Freshwater ecology Master’s student wins poster prize

November 12th, 2019

Ms Sunita Shrestha was the proud recipient of a best poster award at the International Youth Conference on Science,Technology and Innovation (IYCSTI) on 21-23 October, 2019 in Kathmandu, Nepal.

Koshi Tappu Wetlands
Koshi Tappu Wetlands

Koshi Tappu Wetlands, Source: CSIRO, Tanya Doody

The conference

Ms Sunita Shrestha, explains her poster to conference attendee
Ms Sunita Shrestha, explains her poster to conference attendee

Ms Sunita Shrestha, explains her poster to a conference attendee

Ms Shrestha presented a poster entitled, ‘Benthic Macroinvertebrates and Seasonal Water Level Fluctuation in Wetlands of Koshi Tappu Wildlife Reserve, Nepal‘ at the International Youth Conference on Science, Technology and Innovation (IYCSTI),  which was jointly organised by the Ministry of Education, Science and Technology (MoEST), Nepal Academy of Science and Technology (NAST) and National Youth Council (NYC).

A PDF of the poster is available: Benthic Macroinvertebrates and Seasonal Water Level Fluctuation in Wetlands of Koshi Tappu Wildlife Reserve, Nepal

The science

Ms Shrestha obtained a Master degree in Environmental Science at Central Department of Environmental Science, Tribhuvan University in November 2019. Her research investigated the relationship between small aquatic animals without a backbone and aquatic larval stages of insects (also called macroinvertebrates) as indicators for changes in flow ecology in

A person taking samples of macroinvertebrates in a wetland
Ms Shrestha undertaking field work by sampling wetlands for macroinvertebrates

Ms Shrestha undertaking field work by sampling wetlands for macroinvertebrates

the Koshi Tappu Wetlands.

Ms Shrestha was supervised by Dr Deep Narayan Shah, Assistant Professor of the Central Department of Environmental Science and Dr Ram Devi Tachamo Shah, Freshwater Specialist of the Aquatic Ecology Center, Kathmandu University and is a grantee of e-flow project phase II, with Australia’s national science agency, CSIRO.

Ms Shrestha carried out field work in the wetlands in and around the Koshi Tappu Wildlife Reserve in the Koshi Basin. She undertook three areas of investigation:

  1. measurements of macroinvertebrates to understand how they respond to seasonal changes
  2. measurements of water level relationships using benthic macroinvertebrates as indicators of how water moves and flows (flood, high flow, low flow or drought)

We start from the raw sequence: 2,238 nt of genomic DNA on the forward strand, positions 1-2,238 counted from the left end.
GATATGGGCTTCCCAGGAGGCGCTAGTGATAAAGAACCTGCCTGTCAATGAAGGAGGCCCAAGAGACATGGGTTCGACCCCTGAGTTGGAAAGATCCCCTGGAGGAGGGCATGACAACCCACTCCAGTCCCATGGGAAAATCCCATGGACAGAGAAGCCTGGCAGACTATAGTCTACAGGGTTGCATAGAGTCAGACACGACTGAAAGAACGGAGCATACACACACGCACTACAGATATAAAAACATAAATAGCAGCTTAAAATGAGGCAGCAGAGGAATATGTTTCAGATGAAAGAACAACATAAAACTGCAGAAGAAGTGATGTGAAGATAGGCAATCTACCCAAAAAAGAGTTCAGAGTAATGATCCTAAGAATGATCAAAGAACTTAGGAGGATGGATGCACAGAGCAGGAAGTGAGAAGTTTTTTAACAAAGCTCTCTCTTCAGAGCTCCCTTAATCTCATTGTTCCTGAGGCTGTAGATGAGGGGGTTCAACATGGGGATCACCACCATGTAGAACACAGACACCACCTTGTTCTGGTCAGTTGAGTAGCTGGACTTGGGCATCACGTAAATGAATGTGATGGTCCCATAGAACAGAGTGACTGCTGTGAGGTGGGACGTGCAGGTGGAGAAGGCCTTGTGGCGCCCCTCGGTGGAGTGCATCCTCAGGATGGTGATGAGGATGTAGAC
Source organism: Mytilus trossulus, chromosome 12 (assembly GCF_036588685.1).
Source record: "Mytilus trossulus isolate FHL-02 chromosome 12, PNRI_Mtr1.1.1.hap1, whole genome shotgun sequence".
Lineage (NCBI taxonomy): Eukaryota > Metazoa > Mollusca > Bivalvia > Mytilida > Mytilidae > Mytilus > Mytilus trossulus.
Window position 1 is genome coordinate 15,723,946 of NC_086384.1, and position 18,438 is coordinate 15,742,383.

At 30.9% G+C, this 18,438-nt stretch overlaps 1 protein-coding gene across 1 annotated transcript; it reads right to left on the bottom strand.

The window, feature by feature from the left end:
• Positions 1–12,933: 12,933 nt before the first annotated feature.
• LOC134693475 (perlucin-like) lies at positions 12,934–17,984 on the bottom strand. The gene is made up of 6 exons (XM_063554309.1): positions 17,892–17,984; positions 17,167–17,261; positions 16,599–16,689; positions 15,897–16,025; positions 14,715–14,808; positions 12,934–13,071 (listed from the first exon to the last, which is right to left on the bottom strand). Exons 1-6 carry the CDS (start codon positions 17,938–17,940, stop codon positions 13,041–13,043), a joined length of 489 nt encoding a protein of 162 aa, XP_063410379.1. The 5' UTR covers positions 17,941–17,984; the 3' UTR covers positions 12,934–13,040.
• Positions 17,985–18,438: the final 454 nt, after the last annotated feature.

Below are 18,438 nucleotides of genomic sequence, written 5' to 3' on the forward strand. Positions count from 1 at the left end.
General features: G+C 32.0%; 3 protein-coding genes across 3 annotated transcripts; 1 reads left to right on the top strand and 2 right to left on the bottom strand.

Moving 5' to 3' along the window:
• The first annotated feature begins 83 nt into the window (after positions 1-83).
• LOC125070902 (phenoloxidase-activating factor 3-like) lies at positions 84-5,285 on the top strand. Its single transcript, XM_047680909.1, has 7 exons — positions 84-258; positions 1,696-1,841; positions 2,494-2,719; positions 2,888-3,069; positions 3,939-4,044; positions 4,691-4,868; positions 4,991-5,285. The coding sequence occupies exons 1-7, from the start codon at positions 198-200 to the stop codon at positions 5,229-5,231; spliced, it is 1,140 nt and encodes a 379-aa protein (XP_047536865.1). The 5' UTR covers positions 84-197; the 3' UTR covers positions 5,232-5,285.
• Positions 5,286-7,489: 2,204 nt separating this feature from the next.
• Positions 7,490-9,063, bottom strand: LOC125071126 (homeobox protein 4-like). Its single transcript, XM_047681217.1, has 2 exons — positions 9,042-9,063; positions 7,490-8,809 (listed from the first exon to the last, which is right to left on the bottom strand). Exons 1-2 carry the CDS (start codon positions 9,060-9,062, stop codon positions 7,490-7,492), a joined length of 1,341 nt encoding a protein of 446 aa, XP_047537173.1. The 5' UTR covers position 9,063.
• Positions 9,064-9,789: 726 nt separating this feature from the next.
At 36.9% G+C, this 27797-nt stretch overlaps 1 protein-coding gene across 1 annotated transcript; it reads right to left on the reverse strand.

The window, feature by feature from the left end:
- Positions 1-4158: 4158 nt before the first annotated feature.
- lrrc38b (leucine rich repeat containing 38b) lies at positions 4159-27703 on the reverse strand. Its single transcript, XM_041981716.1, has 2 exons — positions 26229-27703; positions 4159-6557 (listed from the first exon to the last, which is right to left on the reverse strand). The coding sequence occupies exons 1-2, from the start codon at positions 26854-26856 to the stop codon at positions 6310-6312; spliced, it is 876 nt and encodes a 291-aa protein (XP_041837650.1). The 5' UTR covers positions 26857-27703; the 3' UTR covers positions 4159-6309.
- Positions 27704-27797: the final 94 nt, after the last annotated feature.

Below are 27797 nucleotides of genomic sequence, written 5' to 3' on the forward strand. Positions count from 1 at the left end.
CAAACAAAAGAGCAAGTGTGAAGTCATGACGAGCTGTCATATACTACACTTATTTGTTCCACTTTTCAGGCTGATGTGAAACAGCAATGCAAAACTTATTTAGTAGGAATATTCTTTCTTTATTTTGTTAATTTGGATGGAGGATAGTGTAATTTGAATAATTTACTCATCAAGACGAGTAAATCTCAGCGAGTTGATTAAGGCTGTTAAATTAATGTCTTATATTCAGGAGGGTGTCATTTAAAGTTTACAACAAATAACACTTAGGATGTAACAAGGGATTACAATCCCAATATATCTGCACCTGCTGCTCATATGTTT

3. understanding how macroinvertebrates respond to changes in the chemistry and biology of freshwater ecosystems.

The importance

Koshi Tappu Wetlands
Koshi Tappu Wetlands

Koshi Tappu Wetlands, Source: CSIRO, Tanya Doody

Ecological prosperity of Nepal’s water environments is important for ecosystem health and the livelihoods of those that rely on these ecosystems.

 

Freshwater ecosystems across Nepal are increasingly vulnerable to the changes that humans make to the environment as well as climate change.

If we know more about the ecological requirements of freshwater ecosystems, we will understand the possible impacts of changed conditions in the use and management of that water. Ultimately leading to the sustainable management of water resources and protection of ecosystems.

The partnership

There are very few published studies of the water requirements of freshwater ecosystems in the Koshi River Basin and Nepal in general.

To increase knowledge of freshwater ecology in Nepal, CSIRO researchers Tanya Doody and Susan Cuddy, working through the Sustainable Development Investment Portfolio (SDIP), established a collaboration with ecologists from Nepal universities.

They collected, collated and analysed data to produce, for the first time in Nepal and the Koshi River Basin, the report, ‘Connecting flow and ecology in Nepal: current state of knowledge for the Koshi Basin‘, that recorded qualitative* and quantitative* data on flow-ecology relationships.

This report led to further collaborations, and in 2018 and 2019 three Master or Science students and one Doctor of Philosophy student undertook field work to determine flow-ecology relationships and therefore habitat requirements of important environmental assets (e.g. Ganga dolphin, macroinvertebrates, birds and aquatic vegetation).

In Nepal these project collaborations have strengthened the research capacity of staff and students in conducting biophysical research and enhanced their capacity to engage in sustainable water planning and policy dialogues, either as university staff, officials in government ministries, or consultants.

In Australia the project has strengthened understanding of freshwater ecology and flow ecology for input into future management scenarios and future water modelling tools.

About SDIP

This work is part of a portfolio of investments supported by the Australian Government addressing the regional challenges of water, food and energy security in South Asia.

The SDIP Phase 2 aims to improve the integrated management of water, energy and food in the Himalayan river basins, addressing climate risk and the interests of women and girls. It seeks to:

  • strengthen practices for regional cooperation
  • generate and use critical new knowledge to enhance regional cooperation
  • improve the regional enabling environment for private sector engagement.

Find out more about SDIP in CSIRO by visiting our website

Find out more about the Nepal work in SDIP

Access the SDIP publications

Find more information about international water research at CSIRO